EFF has been there since day 1. Calling out Facebook and Google but also calling out Apple when it was needed. Where were the rest of these letter signers? Unfortunately a few of them probably, I suspect, getting "third party research" grants. See how that works?
    longpathlolliverdj2k3000dope_ahminehcrefugeekillroycolinngchemengin1watto_cobra
  • Reply 3 of 91
    iadlibiadlib Posts: 85member
    This is admirable and I like the intention behind it. But to plays devils advocate. I bring up that this technique. Maybe. Possibly. Could be adapted for other kinds of data. Say emails. Text messages. Let’s say it becomes an API or baked in feature. What if that feature gets hijacked? By a hacker, or a government? To search for anti-state speech in China, or even industrial espionage. This is a Pandora’s box that couldn’t ever be shut. 
    longpathdj2k3000baconstangcaladanianhcrefugeechemengin1
  • Reply 4 of 91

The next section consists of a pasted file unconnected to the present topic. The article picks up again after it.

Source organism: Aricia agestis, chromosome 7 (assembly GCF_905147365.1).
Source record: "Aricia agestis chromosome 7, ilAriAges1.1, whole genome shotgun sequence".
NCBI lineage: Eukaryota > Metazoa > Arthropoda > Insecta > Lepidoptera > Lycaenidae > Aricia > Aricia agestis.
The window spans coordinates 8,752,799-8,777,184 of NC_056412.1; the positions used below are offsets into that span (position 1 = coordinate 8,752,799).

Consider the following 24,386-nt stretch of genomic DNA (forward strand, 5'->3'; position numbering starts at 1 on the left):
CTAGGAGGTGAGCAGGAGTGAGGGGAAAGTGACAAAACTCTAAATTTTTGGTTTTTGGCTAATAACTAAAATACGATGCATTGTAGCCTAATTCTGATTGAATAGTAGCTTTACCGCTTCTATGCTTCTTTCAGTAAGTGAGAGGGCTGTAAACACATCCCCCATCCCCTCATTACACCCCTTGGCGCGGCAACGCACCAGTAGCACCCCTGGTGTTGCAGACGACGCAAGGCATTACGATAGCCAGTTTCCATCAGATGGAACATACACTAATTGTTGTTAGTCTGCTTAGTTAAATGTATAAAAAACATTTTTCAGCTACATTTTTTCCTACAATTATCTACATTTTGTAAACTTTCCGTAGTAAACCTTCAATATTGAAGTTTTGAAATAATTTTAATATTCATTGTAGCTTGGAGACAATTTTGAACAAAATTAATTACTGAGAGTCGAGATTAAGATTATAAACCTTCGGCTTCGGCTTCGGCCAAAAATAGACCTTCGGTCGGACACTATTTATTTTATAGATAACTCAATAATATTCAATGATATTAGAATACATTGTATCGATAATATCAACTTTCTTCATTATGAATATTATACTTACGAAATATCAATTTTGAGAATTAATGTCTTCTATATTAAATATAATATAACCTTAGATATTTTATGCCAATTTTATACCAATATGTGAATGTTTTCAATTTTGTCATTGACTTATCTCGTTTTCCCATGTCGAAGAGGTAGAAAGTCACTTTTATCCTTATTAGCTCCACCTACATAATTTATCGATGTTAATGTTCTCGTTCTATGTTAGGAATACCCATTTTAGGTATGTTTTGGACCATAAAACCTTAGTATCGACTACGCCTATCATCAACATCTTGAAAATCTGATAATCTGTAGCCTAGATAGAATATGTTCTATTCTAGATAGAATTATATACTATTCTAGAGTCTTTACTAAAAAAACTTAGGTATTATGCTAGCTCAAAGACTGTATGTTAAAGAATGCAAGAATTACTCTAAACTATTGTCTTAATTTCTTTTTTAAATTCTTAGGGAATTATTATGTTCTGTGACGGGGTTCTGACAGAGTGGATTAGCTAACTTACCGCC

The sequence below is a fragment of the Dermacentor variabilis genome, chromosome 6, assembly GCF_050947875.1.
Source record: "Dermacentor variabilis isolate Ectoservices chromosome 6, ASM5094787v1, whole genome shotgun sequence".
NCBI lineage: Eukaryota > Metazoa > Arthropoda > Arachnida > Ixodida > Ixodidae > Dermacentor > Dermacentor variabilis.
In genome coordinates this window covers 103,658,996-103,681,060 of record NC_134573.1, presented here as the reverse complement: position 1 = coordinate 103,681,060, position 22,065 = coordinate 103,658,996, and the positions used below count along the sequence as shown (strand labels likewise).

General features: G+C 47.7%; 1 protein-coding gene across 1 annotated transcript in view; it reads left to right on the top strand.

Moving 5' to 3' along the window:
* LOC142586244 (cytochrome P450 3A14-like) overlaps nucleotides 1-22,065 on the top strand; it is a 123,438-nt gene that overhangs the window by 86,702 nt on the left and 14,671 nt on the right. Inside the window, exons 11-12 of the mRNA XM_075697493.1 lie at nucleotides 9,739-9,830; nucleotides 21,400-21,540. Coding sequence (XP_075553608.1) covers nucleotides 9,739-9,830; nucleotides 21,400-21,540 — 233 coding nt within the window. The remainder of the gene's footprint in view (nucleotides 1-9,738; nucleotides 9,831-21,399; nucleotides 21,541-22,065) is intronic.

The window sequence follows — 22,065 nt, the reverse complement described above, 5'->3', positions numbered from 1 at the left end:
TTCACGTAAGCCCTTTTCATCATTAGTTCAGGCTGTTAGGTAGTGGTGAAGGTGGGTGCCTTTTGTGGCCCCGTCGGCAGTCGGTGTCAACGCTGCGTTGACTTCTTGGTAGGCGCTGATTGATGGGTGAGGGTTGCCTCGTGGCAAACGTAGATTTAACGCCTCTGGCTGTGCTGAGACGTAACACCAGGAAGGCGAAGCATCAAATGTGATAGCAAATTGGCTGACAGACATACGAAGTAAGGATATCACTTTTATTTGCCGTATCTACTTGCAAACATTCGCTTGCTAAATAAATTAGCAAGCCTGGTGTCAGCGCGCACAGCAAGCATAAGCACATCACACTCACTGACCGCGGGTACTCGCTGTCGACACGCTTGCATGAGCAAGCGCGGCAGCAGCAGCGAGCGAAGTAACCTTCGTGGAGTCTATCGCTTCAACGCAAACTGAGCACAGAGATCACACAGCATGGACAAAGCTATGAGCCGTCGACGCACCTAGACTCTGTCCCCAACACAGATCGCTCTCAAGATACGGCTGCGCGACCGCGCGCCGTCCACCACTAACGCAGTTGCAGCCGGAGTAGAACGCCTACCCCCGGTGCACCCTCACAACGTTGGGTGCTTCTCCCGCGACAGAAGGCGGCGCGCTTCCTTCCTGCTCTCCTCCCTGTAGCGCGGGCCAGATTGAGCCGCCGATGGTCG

Rayz2016Rayz2016 Posts: 6,957member
    DAalseth said:
    No matter how well intentioned, this effort will be used to damage Apple's reputation, severely. It should be abandoned immediately. 
    Remember how Apple was excoriated by some last year for having a "monopoly" on covid reporting Apps. and that was a free thing they did with Google and kept no data. Apple just stuck a big red Kick Me sign on their back. 
    Apple will insist there is no back door into the system, but what they don’t realise is that this the back door. This is the back door that the governments have been asking for. All they need to do is add hashes from other databases (searching for pictures of dissidents, words from subversive poetry), tweak the threshold (you have to have four hits instead of eight) and you have an authoritarian government’s wet dream. It is the ultimate surveillance tool. 

    More of a back passage than a back door, centrally controlled by Apple and law enforcement, allowing every phone to spy on its user.